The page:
We have provided answers to some of the most frequently asked questions we get about MLS laser therapy, general orthopedic procedures, and orthopedic surgery. If you don’t find what you’re looking for here, you are welcome to call us anytime. Our office number is (248) 669-2000.
X-rays are a form of radiation that, when passing through the body, are blocked by dense objects such as bone and, thus, appear white on the X-ray film, while less dense tissues appear gray and are hard to see. Orthopedic doctors typically use X-rays to diagnose and assess bone degeneration or disease, fractures and dislocations, infections, or tumors.
Since organs and tissues within the human body contain magnetic properties, MRI – which is short for magnetic resonance imaging – combines a powerful magnet with radio waves (rather than X-rays) and a computer to manipulate these magnetic elements, thus creating highly detailed images of structures within the body. These images are viewed as cross-sections of the body part being studied. Unlike with X-rays, there is no radiation involved with MRI scans, which are frequently used to diagnose bone and joint problems.
Another option is the computed tomography (CT) scan, also known as a CAT scan. It’s similar to an MRI in the detail and quality of image it produces, but the CT scan is a more sophisticated, powerful X-ray that creates 360-degree images of internal organs, the spine, and vertebrae.
Like an MRI, a CT scan produces cross-sectional views of the body part being assessed. Often, a contrast dye is injected into the patient’s blood to make the structures – for example, the bones of the spine – more visible than they would be with an MRI. As such, a CT scan is more useful in diagnosing conditions that are affecting the vertebrae and other bones of the spinal column.
Within the first 24-48 hours of an injury – the acute stage – or whenever there is swelling, you should use ice. It will help reduce inflammation by decreasing blood flow to the area where cold is being applied. Heat, on the other hand, increases blood flow and may provide pain relief after swelling has subsided. It may also be useful in warming up your muscles prior to exercise or physical therapy.
Physical therapy refers to the treatment of musculoskeletal or neurological injuries with the purpose of promoting a return of functional and independent living. It incorporates exercise to restore motion and strength and functional training to facilitate a return to daily activities, including work or sports.
Both tendons and ligaments are bands of tissue. The difference is that a tendon connects muscle to bone, while a ligament connects bone to bone, thus providing stability to the joint. Cartilage is the soft, gel-like padding on the ends of bones at the point where they come together. This padding protects joints and facilitates movement.
Cortisone is a steroid that your adrenal gland naturally produces in response to stress. When synthetically produced cortisone is injected into soft tissues and joints, it can help reduce inflammation which, in turn, may diminish pain. For this reason, cortisone injections are commonly used to treat chronic conditions such as bursitis, tendinitis, and arthritis.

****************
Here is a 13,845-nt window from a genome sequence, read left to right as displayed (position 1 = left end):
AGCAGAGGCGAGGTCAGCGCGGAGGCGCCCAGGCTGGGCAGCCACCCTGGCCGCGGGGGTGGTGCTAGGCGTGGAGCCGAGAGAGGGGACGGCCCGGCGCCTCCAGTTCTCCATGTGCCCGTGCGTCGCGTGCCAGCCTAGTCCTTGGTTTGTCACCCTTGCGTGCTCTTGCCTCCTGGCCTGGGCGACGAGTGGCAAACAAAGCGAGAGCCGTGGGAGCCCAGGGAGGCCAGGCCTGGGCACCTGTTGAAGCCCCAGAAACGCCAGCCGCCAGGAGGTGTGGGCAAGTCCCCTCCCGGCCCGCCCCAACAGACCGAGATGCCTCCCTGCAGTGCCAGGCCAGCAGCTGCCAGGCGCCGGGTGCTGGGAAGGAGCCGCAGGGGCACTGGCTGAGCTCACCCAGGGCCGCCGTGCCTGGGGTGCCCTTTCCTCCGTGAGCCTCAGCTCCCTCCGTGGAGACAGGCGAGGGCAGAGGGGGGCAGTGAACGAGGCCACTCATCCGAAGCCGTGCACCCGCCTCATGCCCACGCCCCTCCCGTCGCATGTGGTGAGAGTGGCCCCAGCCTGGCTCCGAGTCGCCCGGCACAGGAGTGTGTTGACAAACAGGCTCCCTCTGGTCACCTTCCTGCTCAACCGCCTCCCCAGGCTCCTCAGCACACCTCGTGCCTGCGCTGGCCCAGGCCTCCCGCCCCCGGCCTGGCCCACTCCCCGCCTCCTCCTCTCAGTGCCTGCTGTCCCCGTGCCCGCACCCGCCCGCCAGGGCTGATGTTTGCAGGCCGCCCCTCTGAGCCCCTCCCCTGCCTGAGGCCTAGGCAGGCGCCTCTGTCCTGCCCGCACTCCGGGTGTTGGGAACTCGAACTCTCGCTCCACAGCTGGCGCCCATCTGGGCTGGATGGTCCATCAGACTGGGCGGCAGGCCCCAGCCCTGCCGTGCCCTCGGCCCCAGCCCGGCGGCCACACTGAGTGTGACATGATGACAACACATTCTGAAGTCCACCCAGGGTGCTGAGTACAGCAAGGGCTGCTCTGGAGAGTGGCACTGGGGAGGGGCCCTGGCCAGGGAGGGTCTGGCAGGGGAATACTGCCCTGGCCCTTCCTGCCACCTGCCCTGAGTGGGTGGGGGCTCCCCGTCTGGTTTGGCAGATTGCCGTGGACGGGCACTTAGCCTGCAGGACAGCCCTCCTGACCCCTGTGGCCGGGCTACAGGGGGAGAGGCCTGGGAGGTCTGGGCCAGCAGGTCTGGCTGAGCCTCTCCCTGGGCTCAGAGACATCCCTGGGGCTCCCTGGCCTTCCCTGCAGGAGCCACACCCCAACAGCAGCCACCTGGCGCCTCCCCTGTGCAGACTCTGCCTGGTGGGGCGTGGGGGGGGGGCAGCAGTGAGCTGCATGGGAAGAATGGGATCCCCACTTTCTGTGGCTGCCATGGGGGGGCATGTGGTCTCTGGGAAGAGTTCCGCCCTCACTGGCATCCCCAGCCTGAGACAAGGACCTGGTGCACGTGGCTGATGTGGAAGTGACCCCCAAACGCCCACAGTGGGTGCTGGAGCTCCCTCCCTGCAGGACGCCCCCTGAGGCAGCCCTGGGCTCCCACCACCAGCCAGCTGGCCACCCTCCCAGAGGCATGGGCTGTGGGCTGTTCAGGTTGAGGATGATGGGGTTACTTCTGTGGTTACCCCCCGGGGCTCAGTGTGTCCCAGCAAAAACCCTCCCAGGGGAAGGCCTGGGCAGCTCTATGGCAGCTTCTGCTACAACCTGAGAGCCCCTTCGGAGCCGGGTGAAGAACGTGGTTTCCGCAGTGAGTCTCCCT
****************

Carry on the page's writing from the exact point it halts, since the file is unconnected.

NSAIDs – short for nonsteroidal anti-inflammatory drugs – are over-the-counter pain relievers, including aspirin, ibuprofen, and naproxen sodium, that serve as popular treatments for muscular aches and pains, not to mention arthritis. They not only relieve pain, but also help decrease inflammation, reduce fevers, and prevent blood clots.
NSAIDs work by blocking the actions of the cyclooxygenase (COX) enzyme of which there are two forms: COX-2 is produced when your joints are inflamed or injured, while COX-1 protects your stomach lining from acids and digestive juices and helps your kidneys function properly. This explains why the side effects of NSAIDs may include nausea, upset stomach, ulcers, or improper kidney function.
An orthopedic surgeon is a medical doctor with at least 14 years of education and training in the diagnosis, treatment, rehabilitation, and prevention of diseases and injuries related to the musculoskeletal system (bones and joints, muscles, ligaments, tendons, and cartilage).
There are orthopedic surgeons who limit their practice to general orthopedics, while others specialize in treating specific body parts such as the foot and ankle, hand and wrist, spine, knee, shoulder, or hip. Others also focus on specific areas such as pediatrics, trauma, or sports medicine.
Arthroscopic surgery involves the use of small instruments and cameras to visualize, diagnose, and treat problems within the joints. During the procedure, one or more small incisions are made around the joint being viewed.
The surgeon inserts an instrument called an arthroscope, which contains a fiber optic source and small television camera, into the joint.This allows the surgeon to view the joint on a monitor, diagnose the problem, determine the extent of injury, and make any necessary repairs. Other instruments may also be inserted to help view or repair tissue inside the joint.